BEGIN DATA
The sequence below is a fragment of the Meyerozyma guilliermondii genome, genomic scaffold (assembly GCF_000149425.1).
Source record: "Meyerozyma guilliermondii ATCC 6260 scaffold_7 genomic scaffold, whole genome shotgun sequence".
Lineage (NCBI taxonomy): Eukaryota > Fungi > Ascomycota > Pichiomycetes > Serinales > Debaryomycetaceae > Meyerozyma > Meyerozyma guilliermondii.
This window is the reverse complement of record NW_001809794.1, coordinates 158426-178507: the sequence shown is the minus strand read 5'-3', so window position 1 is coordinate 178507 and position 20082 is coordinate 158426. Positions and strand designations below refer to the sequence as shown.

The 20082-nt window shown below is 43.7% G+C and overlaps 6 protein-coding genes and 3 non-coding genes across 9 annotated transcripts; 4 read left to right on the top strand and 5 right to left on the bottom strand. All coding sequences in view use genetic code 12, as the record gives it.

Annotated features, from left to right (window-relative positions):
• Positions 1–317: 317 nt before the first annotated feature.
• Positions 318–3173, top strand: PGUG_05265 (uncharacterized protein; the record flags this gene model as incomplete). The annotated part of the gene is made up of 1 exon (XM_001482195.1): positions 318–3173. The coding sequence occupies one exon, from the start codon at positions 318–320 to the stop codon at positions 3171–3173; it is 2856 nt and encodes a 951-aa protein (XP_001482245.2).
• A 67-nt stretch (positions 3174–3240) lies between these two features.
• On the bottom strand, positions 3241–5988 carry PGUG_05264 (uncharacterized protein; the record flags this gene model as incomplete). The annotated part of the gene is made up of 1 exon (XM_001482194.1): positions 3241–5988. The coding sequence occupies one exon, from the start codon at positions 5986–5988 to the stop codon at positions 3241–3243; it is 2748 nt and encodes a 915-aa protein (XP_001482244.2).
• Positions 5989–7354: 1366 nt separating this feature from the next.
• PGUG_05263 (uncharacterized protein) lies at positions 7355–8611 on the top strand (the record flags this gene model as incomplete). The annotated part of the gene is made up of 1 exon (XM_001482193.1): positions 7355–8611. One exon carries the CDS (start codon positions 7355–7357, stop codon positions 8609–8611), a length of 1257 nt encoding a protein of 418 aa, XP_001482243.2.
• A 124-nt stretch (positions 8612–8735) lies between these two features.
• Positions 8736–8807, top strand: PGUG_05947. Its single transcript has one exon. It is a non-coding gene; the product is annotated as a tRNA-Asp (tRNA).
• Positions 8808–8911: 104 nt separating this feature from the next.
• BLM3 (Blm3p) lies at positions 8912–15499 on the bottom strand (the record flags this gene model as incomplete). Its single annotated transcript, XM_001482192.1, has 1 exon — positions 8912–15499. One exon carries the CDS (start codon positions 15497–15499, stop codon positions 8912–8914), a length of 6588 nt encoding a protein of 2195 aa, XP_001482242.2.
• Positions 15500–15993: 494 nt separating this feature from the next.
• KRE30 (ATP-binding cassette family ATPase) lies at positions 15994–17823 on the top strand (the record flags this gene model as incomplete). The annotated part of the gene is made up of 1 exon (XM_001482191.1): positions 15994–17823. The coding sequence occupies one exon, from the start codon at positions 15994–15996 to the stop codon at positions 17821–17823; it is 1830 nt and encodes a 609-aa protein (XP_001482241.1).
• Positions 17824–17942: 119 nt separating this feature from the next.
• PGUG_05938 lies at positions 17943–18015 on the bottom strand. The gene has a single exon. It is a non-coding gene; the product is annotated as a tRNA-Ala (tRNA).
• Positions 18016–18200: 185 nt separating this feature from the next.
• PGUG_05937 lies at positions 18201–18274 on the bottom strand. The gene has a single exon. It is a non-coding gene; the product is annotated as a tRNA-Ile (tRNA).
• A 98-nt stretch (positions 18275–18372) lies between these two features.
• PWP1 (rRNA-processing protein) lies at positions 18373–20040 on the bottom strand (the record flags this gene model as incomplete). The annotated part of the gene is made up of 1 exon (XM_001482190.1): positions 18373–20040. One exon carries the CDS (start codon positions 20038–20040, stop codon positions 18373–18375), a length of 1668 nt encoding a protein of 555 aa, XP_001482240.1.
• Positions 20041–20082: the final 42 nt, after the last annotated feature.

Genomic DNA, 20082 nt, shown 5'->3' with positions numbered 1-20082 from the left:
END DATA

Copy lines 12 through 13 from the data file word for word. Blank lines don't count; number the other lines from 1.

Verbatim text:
• PGUG_05263 (uncharacterized protein) lies at positions 7355–8611 on the top strand (the record flags this gene model as incomplete). The annotated part of the gene is made up of 1 exon (XM_001482193.1): positions 7355–8611. One exon carries the CDS (start codon positions 7355–7357, stop codon positions 8609–8611), a length of 1257 nt encoding a protein of 418 aa, XP_001482243.2.
• A 124-nt stretch (positions 8612–8735) lies between these two features.